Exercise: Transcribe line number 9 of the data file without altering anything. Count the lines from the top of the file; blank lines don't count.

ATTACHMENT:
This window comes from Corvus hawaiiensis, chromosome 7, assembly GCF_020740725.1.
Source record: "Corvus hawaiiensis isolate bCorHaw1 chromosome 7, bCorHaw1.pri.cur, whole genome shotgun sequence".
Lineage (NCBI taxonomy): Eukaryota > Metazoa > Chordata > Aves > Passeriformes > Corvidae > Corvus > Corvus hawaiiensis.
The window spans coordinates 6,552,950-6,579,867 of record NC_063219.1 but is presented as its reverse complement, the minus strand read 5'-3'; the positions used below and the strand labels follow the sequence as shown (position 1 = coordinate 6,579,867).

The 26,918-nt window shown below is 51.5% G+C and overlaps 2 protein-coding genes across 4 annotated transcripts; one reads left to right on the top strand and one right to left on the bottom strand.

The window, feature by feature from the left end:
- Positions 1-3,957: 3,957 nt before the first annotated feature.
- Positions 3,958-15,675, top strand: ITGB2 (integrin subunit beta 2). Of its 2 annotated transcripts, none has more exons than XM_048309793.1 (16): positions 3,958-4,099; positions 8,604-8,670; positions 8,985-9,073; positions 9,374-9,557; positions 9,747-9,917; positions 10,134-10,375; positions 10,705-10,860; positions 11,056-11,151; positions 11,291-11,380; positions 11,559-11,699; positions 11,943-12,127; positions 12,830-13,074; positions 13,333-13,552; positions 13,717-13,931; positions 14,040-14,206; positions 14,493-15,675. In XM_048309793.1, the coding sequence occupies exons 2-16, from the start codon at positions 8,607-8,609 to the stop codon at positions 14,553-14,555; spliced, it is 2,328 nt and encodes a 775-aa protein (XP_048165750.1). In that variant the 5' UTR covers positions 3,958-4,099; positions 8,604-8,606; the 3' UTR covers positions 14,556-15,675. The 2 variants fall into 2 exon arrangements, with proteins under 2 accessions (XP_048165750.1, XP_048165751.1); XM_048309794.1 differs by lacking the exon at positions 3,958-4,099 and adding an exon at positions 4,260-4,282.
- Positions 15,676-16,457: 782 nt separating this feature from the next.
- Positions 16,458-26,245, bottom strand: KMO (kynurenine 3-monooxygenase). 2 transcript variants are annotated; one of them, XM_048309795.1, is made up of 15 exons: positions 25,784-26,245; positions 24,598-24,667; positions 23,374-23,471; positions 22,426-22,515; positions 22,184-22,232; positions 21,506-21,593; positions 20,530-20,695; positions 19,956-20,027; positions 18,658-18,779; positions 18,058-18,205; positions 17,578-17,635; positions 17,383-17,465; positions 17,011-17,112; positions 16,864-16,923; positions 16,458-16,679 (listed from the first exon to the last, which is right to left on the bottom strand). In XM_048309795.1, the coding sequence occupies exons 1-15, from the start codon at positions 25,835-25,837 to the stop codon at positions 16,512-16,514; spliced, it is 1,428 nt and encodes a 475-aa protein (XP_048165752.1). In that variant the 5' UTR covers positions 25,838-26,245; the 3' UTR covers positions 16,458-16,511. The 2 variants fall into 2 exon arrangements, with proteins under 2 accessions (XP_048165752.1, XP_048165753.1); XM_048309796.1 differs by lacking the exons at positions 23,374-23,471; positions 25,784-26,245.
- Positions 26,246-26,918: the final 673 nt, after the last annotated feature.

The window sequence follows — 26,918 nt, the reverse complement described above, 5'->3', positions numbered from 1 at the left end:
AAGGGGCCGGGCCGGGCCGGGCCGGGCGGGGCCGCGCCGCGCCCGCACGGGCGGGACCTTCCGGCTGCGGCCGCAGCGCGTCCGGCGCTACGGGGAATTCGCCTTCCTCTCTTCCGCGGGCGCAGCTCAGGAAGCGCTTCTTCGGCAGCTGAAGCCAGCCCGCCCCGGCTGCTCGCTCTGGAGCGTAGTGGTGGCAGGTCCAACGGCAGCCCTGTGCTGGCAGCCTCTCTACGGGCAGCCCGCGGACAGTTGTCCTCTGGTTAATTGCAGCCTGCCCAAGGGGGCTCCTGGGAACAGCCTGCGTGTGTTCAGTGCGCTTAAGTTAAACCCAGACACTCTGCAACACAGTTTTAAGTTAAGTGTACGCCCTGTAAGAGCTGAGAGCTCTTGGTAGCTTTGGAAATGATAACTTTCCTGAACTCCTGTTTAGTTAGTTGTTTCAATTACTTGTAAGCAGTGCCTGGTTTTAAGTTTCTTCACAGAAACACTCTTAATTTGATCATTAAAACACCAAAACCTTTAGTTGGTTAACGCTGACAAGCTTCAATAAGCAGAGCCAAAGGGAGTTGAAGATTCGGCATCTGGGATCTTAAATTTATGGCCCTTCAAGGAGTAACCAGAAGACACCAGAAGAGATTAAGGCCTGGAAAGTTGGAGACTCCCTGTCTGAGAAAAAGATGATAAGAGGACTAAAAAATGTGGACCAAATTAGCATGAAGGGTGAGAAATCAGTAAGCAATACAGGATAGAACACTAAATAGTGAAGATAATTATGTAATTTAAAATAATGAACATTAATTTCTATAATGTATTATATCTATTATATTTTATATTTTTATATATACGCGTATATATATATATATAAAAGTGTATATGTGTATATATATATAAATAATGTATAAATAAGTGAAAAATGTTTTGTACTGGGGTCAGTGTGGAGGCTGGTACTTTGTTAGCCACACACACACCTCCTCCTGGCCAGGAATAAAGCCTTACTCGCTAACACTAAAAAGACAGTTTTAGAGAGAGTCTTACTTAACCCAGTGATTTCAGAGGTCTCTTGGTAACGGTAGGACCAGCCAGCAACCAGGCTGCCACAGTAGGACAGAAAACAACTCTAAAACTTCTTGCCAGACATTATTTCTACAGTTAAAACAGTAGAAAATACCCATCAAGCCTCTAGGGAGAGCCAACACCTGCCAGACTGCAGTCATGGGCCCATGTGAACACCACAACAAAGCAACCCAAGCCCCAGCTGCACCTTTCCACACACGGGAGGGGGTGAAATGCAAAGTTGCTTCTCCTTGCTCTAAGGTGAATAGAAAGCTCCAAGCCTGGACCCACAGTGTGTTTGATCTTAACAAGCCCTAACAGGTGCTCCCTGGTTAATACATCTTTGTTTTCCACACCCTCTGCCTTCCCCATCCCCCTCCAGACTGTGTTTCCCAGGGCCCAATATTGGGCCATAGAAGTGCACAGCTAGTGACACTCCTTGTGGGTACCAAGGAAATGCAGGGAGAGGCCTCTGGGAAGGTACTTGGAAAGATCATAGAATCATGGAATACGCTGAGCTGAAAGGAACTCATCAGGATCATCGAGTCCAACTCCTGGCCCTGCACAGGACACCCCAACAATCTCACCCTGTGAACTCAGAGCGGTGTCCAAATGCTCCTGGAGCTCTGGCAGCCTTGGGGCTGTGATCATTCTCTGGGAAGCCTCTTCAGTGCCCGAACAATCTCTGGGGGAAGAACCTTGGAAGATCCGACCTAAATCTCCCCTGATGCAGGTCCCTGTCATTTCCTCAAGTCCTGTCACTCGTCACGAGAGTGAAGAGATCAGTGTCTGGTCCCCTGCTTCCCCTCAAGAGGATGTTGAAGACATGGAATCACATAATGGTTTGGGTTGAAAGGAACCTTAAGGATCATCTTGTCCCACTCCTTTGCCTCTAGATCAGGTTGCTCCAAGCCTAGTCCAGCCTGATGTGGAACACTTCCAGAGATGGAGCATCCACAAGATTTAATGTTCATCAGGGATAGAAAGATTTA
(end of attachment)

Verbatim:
- Positions 15,676-16,457: 782 nt separating this feature from the next.